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Pirates! Not You Captain Jack

A more risky method of watching movies today is a word met with mixed (mostly negative) emotions from anyone who has seen a movie over the past 30 years: piracy. Film piracy has been around even longer than that, dating back to the early days of Hollywood in some fashion or another in vaudeville and early motion pictures. Just like most crimes, it continues to evolve and keep up with the industry it seeks so desperately to rip off.

Whereas in the past it has been regarded as a strain on Hollywood, and robbing the creativity of those involved in making the films, now there are certain groups that have changed in response to recent piracy. One in particular is in regards to the HBO hit series Game of Thrones. When the show became the most illegally downloaded show of 2014, the reaction from HBO was surprising in that the makers of the show were concerned that the illegal versions were not high enough quality to enjoy the show to the fullest extent.

This calls to mind the old adage of “any publicity is good publicity”. Taken one step further, do the illegal downloads of the show make for good advertising? HBO execs are looking at this as an increased exposure to the network and the show, which ideally increases legitimate viewership and revenue. For a heavy-hitting, popular show this can make sense, but for a feature that doesn’t have that sort of strength, it is another story.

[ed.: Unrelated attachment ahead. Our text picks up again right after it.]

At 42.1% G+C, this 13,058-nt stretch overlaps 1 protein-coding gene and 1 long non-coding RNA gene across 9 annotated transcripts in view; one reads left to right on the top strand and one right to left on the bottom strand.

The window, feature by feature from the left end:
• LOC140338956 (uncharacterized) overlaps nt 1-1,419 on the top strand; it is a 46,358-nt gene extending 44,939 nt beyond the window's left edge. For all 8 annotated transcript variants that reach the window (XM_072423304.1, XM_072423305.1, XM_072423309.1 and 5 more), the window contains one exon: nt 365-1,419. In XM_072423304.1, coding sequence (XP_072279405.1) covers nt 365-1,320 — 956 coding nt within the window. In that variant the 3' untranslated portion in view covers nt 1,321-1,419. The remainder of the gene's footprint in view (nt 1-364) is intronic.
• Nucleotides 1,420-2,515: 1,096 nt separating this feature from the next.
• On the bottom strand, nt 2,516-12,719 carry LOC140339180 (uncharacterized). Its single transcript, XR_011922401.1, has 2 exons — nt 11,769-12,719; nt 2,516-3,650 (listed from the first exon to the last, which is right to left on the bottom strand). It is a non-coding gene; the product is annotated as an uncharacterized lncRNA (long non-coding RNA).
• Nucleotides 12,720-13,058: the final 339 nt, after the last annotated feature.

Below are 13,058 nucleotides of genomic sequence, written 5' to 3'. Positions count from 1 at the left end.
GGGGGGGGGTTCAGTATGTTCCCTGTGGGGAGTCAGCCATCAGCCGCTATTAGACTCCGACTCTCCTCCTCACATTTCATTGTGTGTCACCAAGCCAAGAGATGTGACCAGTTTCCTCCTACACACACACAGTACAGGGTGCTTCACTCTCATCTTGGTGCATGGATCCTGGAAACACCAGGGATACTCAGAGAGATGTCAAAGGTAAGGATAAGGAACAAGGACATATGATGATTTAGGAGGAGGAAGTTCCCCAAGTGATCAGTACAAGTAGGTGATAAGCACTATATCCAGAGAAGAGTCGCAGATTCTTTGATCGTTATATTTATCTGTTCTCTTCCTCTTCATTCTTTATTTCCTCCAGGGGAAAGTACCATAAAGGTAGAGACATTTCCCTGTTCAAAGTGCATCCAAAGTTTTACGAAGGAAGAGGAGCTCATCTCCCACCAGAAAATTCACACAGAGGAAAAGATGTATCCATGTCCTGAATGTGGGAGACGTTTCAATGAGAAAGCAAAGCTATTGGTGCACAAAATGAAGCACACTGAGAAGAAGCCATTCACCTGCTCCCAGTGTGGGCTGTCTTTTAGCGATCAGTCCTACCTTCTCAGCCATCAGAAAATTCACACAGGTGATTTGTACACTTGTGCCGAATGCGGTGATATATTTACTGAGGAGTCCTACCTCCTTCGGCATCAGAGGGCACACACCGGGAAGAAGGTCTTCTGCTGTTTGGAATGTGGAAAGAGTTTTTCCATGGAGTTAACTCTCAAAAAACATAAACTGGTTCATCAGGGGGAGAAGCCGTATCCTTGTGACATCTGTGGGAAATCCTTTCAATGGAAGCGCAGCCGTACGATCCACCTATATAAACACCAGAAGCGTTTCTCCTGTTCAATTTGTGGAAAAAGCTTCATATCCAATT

Such is the case with the recent debacle of The Expendables 3 that was released last year. There was a great amount of controversy over the movie getting pirated and released before it even hit theaters. The quickly discovered lackluster production of the third film in the series, left even the pirated viewership short. Negative reviews of people who didn’t pay for the movie led those willing to pay to question their decision, which put a major hit on the box office numbers. Quantification of the losses is nearly impossible though, since it cannot be proven whether or not an individual would have actually seen the movie.

When it comes down to it, film piracy can be advertising, and whether it is good or bad advertising, just like any other product, depends on the results of what is being released to the audience and what perceived value they get from it. I prefer to watch my movies the legitimate way, but piracy does present some major advertising to me by getting certain titles on my radar that I may not have thought about prior. And for the record, I have seen the “good advertising” example and have not seen the bad example….yet.